The 'Angels' singer doesn't like to hold on to awards.
Pete Townshend is unhappy that his new album Classic Quadrophrenia won't be eligible for the UK Classical Charts.
Pete Townshend, guitarist and songwriter with The Who, has railed against the exclusion of his new album from the UK Classical Charts. Classic Quadrophrenia is an orchestral adaptation of the band's 1973 rock opera album, performed by the Royal Philharmonic Orchestra and the London Oriana Choir. In a strongly worded Facebook post, Townshend wrote:
"Classic Quadrophenia is not allowed in the UK Classical Charts?! Musical snobbery in the classical elite still alive & kicking then. F*ck ’em"
He went on to hint at accusations of ageism behind the exclusion:
"I know I'm a rock dinosaur and I'm happy to be one, but the team behind Classic Quadrophenia are all young, creative and brilliant."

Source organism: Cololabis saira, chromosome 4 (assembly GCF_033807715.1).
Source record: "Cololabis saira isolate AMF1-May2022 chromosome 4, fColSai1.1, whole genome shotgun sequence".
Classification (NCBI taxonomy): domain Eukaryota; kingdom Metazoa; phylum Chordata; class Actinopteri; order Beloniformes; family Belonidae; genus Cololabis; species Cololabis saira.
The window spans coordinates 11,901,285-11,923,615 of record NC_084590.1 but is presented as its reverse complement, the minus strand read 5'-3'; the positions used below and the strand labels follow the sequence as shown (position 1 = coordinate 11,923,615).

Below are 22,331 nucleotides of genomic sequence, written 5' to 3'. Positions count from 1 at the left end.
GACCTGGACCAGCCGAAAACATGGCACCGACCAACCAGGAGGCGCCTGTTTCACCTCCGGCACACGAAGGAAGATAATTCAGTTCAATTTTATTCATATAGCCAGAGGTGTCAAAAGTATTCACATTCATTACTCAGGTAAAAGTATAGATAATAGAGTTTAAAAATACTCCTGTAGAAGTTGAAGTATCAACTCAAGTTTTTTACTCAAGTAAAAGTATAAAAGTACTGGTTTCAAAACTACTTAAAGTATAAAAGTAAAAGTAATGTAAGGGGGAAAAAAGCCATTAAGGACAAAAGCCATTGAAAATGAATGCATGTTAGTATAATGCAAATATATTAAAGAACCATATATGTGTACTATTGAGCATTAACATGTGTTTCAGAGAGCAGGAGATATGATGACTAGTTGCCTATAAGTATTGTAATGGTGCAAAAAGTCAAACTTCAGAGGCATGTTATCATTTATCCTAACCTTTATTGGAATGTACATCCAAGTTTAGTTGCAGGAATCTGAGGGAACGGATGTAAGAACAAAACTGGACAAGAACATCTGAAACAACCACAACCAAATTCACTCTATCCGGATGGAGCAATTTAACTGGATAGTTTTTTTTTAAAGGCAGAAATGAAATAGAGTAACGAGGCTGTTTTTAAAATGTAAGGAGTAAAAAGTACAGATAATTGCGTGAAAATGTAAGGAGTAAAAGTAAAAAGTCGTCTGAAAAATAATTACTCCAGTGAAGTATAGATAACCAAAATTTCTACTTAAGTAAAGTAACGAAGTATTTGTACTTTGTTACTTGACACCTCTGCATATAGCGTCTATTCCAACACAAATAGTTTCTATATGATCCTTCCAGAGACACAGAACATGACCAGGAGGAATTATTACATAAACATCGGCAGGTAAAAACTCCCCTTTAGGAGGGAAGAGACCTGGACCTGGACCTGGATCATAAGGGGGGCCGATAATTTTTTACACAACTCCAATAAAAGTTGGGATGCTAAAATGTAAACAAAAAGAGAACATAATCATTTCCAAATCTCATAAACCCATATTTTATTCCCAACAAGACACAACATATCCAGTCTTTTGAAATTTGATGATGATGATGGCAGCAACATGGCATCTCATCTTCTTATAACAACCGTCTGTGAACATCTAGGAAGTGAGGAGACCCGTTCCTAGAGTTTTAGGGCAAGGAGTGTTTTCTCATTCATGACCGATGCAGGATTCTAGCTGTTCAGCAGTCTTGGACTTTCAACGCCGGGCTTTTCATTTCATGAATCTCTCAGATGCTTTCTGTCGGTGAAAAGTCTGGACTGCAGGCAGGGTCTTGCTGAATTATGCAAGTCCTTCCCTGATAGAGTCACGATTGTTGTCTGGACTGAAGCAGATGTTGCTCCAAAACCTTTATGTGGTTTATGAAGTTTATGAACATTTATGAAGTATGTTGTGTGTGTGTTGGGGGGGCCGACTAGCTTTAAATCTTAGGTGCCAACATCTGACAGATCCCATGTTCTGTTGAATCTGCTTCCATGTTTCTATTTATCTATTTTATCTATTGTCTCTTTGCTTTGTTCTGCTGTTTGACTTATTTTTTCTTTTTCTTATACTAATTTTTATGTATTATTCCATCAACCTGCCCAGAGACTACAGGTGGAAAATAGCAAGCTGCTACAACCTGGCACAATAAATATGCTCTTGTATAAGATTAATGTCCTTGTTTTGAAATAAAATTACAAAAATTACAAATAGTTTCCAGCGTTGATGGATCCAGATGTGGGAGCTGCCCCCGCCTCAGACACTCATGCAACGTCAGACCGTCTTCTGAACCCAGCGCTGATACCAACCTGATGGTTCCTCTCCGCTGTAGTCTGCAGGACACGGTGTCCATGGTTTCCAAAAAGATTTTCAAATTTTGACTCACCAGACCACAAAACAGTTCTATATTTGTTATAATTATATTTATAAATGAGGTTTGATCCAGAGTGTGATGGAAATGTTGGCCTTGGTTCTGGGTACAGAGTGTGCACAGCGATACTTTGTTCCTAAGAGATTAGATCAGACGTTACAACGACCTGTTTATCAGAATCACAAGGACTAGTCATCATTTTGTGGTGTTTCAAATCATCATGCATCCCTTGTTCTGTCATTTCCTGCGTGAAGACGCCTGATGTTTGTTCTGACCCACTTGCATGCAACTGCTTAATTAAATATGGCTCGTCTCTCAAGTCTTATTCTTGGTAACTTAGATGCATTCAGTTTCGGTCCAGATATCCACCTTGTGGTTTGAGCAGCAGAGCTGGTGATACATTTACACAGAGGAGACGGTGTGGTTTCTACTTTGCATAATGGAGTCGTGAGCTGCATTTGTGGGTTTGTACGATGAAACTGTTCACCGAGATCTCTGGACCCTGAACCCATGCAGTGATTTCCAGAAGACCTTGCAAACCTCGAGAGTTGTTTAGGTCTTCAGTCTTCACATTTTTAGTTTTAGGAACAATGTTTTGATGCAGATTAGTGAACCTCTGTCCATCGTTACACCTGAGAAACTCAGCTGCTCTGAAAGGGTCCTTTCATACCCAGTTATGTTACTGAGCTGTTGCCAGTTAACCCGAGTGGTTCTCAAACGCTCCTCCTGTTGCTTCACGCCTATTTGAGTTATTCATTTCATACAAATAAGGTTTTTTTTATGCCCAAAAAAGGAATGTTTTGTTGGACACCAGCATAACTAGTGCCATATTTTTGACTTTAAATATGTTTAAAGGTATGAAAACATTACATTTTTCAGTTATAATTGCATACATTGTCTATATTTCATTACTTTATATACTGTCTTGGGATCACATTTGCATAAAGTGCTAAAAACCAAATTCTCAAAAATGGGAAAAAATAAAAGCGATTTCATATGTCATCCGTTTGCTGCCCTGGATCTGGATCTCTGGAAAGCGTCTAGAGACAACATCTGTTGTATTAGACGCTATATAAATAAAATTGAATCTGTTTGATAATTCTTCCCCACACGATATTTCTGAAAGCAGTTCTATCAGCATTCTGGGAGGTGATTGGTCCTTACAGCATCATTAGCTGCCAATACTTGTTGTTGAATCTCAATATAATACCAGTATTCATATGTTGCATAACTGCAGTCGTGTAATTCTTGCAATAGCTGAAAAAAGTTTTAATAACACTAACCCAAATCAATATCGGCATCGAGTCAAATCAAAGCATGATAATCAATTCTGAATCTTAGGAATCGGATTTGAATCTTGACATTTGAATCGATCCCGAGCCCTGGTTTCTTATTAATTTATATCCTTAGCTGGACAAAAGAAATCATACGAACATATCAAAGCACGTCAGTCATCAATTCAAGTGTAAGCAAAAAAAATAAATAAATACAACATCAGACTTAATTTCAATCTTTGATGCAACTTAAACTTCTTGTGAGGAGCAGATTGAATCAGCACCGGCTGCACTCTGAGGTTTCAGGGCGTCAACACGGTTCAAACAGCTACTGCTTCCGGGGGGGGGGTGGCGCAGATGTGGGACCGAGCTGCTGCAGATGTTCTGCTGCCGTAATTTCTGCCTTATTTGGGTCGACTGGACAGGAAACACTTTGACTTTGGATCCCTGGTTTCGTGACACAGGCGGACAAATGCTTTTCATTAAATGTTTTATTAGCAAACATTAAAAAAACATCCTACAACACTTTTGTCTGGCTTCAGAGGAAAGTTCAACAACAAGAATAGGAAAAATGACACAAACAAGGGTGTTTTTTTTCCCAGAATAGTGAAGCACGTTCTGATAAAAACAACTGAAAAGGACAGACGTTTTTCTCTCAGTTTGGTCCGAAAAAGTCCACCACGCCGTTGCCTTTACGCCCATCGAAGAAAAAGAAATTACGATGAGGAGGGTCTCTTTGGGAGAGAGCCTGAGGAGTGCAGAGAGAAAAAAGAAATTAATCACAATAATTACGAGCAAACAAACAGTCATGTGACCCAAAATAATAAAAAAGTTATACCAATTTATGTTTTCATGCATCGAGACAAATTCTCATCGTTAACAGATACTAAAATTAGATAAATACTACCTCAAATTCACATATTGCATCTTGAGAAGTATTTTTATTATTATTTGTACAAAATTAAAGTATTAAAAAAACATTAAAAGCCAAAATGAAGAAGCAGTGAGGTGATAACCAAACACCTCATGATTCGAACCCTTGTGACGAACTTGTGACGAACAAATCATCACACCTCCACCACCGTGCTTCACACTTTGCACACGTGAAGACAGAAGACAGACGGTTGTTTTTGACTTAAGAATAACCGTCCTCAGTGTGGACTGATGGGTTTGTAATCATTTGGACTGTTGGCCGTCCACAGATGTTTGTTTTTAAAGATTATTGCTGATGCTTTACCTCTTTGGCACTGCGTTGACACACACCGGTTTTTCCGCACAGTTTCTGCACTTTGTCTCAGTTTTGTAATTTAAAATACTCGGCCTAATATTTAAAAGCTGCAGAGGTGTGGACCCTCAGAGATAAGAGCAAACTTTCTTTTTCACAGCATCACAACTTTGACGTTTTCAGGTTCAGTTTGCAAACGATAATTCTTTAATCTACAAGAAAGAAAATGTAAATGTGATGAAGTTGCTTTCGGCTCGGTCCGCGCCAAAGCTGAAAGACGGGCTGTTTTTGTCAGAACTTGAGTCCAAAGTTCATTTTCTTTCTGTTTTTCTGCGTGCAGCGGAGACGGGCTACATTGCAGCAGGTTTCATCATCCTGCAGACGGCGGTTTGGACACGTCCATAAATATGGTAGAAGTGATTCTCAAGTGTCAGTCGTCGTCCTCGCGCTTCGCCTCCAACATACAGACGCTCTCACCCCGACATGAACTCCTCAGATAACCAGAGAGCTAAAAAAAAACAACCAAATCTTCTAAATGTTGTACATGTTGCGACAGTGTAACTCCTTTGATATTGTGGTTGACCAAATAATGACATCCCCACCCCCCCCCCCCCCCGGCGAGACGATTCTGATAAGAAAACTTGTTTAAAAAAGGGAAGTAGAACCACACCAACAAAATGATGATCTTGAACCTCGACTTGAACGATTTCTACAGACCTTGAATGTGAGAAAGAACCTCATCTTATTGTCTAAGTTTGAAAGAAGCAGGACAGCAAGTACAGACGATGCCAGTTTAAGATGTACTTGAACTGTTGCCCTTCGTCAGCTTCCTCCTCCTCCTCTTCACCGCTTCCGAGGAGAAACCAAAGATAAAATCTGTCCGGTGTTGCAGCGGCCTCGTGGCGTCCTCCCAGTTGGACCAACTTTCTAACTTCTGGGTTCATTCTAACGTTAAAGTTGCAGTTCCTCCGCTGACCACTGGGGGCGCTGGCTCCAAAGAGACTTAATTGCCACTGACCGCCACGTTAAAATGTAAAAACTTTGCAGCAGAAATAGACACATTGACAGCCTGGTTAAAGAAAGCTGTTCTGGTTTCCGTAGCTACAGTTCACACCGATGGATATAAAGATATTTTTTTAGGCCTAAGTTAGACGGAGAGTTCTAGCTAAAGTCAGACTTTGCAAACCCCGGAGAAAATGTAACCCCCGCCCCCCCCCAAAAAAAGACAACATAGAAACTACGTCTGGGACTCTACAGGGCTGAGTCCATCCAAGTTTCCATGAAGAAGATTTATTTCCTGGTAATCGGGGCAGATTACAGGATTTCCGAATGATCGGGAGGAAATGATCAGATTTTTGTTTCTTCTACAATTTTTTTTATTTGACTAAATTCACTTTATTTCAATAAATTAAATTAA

Classic Quadrophrenia is scored by Townshend's girlfriend Rachel Fuller and conducted by Robert Ziegler. English tenor Alfie Boe sings Roger Daltrey's parts, and the characters' narratives are brought to life by Townshend himself as The Godfather, Billy Idol as Ace Face/Bell Boy and actor Phil Daniels, who starred in the Quadrophrenia film, as Dad.
Quadrophrenia has been named The Who's last great album, and reached No 2 in both the UK and US album charts upon its release in 1973. Classic Quadrophrenia was released this week, and despite the UK Classical Charts furore, Townshend will be performing its entirety live at the Royal Albert Hall on 5th July.
Here's a taster of the rejuvenated album, with Alfie Boe singing Love Reign O'er Me: